Indeed by Gedvondur (2.00 / 0) #21 Thu Aug 20, 2009 at 01:56:43 PM EST
The ix4 is a great product, but usually more than most people need for home NAS.




Gedvondur

"...I almost puked like a pregnant StackyMcRacky." --MillMan
[ Parent ]
I have a *lot* of pr0n. -nt by chuckles (4.00 / 1) #26 Thu Aug 20, 2009 at 04:31:28 PM EST


"The one absolutely certain way of bringing this nation to ruin [...] would be to permit it to become a tangle of squabbling nationalities"
[ Parent ]
Promise, WD and 3ware by gpig (4.00 / 2) #14 Thu Aug 20, 2009 at 11:37:33 AM EST
I notice that one of my favourite providers of mid-level storage boxes have branched out into home NAS:

http://promise.com/product/pd_l3.asp?Product_Layer_ID=PRLA20060907003

They have 2-disk and 4-disk versions.

As for disks, Seagate have taken a spectacular fall from grace at the moment due to long-running firmware errors, so the best game in town is Western Digital. I'd go for WD Caviar Green for something which is on all the time, it'll save you a bit of power and run cooler.

If you build your own, make sure you're getting hardware RAID, not FakeRAID. (FakeRAID is where some of the RAID functions are implemented in software, so an OS crash while rebuilding the array, or in some cases while writing to disk, can really spoil your day). My personal recommendation if you buy a separate RAID card would be 3ware.
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(,   ,') -- eep

My NAS experience by ad hoc (4.00 / 1) #15 Thu Aug 20, 2009 at 11:54:46 AM EST
It's been about a year or so since I looked, but I eventually bought a SimpleTech 500GB NAS. It works fine for the most part. There are problems with it though. A Windows XP Home does not seem to be able to see it, for some reason. Haven't really looked into it since that laptop is not long for this world. XP Pro has no problem. The Newegg reviews says it doesn't work well with Vista, but I have no experience with that.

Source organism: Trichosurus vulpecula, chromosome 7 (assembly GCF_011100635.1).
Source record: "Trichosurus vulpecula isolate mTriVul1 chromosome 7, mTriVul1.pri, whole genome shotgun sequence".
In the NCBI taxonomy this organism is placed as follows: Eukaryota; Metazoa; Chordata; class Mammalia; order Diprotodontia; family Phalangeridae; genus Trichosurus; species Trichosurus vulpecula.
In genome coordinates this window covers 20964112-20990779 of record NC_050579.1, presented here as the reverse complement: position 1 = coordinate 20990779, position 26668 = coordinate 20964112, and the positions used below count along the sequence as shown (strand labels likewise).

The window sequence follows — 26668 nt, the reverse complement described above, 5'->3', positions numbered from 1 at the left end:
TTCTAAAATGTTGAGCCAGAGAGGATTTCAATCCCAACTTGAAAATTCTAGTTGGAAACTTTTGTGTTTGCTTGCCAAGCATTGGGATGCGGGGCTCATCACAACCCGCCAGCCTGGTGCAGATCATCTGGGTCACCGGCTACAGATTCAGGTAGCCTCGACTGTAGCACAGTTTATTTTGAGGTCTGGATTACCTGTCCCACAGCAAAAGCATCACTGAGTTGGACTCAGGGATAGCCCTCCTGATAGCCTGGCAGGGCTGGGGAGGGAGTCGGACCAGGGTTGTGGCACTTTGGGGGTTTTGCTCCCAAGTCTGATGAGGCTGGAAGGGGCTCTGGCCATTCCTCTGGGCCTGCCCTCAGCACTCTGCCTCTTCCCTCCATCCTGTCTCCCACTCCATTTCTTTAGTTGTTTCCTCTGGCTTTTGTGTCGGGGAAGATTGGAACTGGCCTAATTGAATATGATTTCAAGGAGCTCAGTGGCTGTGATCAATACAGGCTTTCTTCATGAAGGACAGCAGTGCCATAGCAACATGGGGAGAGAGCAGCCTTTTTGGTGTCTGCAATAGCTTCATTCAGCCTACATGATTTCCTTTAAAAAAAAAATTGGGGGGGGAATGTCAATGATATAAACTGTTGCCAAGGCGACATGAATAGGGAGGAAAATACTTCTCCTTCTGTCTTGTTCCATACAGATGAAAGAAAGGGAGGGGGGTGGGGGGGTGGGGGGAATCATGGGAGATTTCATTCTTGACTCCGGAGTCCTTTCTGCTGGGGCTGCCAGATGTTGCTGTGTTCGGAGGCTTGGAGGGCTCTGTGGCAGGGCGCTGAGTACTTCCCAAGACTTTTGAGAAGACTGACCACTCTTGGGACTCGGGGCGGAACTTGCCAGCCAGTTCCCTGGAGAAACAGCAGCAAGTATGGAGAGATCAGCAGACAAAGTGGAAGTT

The way it does shares is a little strange, but works fine once you figure it out. You can RAID it with a separate USB drive (I haven't done that, though).

One of the nice features is that you can specify a spin-down time.

Until I can find something nicer, I think from now on, I'll be using external USB drives.

One word of warning, though: be very, very careful about file systems on a NAS. Many of the lower priced ones still use FAT32, which is useless for backing up anything larger than 2GB (or is it 4GB?). That includes, oh, say, DVD ISO's.
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Synology by ucblockhead (4.00 / 1) #17 Thu Aug 20, 2009 at 12:04:01 PM EST
I have had one of these for a couple of years now.  It has been rock solid...it has been powered on 24/7 since the day I bought it, and has spent most of that time in an unairconditioned garage.  It's got a hell of a lot of features, most of which I've only futzed with.  (Web server, DLNA server, etc.)  Backs up automatically to a USB drive.  I can't recommend it enough.
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[ucblockhead is] useless and subhuman
how much disk do you need? by clover kicker (4.00 / 1) #19 Thu Aug 20, 2009 at 12:57:11 PM EST
You probably don't need RAID, a single 1TB drive is a lot of space for anything except video.

My setup is a server /w 2 drives, 1 live and one for backups, i.e. rsynch snapshots every few hours. I also synch a portable USB drive occasionally and store it offsite.

My server is a 1.2GHz AMD box, which is ludicrously overpowered. The last machine was a Pentium 233MMX which was perfectly fine for 100BaseT, the reason for the upgrade was GigE.

Dude by Dr Thrustgood (3.00 / 1) #25 Thu Aug 20, 2009 at 04:29:19 PM EST
Why not use Amazon S3 instead of spending all that wonga on an unreliable NAS unit?



or Mechanical Turk by chuckles (2.00 / 0) #27 Thu Aug 20, 2009 at 04:33:52 PM EST
He could pay people in the Third World pennies to transcribe all his data to clay tablets.

"The one absolutely certain way of bringing this nation to ruin [...] would be to permit it to become a tangle of squabbling nationalities"
[ Parent ]
Query the Hussy: NAS Opinions | 28 comments (28 topical, 0 hidden) | Trackback